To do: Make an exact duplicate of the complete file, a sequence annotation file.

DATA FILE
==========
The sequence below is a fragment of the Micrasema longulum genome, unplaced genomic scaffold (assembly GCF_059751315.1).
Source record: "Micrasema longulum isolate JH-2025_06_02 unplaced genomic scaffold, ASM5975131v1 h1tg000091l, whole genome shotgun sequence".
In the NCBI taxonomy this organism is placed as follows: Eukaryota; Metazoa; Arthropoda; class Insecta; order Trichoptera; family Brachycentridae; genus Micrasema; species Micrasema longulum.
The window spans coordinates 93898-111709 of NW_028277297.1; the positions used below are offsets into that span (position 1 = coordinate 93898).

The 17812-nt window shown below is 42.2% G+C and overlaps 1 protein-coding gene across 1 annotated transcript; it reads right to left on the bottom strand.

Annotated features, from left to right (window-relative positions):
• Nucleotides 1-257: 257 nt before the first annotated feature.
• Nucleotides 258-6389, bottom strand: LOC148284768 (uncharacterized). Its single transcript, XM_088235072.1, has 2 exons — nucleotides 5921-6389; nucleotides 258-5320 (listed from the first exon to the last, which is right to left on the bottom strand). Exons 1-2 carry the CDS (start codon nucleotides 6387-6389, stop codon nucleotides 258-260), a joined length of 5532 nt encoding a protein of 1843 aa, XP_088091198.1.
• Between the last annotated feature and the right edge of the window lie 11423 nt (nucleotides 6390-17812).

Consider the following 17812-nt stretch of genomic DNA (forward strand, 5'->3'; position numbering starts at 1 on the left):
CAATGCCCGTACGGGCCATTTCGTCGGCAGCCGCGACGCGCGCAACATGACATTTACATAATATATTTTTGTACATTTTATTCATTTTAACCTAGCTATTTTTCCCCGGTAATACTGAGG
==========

The sequence below is a fragment of the Micrasema longulum genome, unplaced genomic scaffold (assembly GCF_059751315.1).
Source record: "Micrasema longulum isolate JH-2025_06_02 unplaced genomic scaffold, ASM5975131v1 h1tg000091l, whole genome shotgun sequence".
In the NCBI taxonomy this organism is placed as follows: Eukaryota; Metazoa; Arthropoda; class Insecta; order Trichoptera; family Brachycentridae; genus Micrasema; species Micrasema longulum.
The window spans coordinates 93898-111709 of NW_028277297.1; the positions used below are offsets into that span (position 1 = coordinate 93898).

The 17812-nt window shown below is 42.2% G+C and overlaps 1 protein-coding gene across 1 annotated transcript; it reads right to left on the bottom strand.

Annotated features, from left to right (window-relative positions):
• Nucleotides 1-257: 257 nt before the first annotated feature.
• Nucleotides 258-6389, bottom strand: LOC148284768 (uncharacterized). Its single transcript, XM_088235072.1, has 2 exons — nucleotides 5921-6389; nucleotides 258-5320 (listed from the first exon to the last, which is right to left on the bottom strand). Exons 1-2 carry the CDS (start codon nucleotides 6387-6389, stop codon nucleotides 258-260), a joined length of 5532 nt encoding a protein of 1843 aa, XP_088091198.1.
• Between the last annotated feature and the right edge of the window lie 11423 nt (nucleotides 6390-17812).

Consider the following 17812-nt stretch of genomic DNA (forward strand, 5'->3'; position numbering starts at 1 on the left):
CAATGCCCGTACGGGCCATTTCGTCGGCAGCCGCGACGCGCGCAACATGACATTTACATAATATATTTTTGTACATTTTATTCATTTTAACCTAGCTATTTTTCCCCGGTAATACTGAGG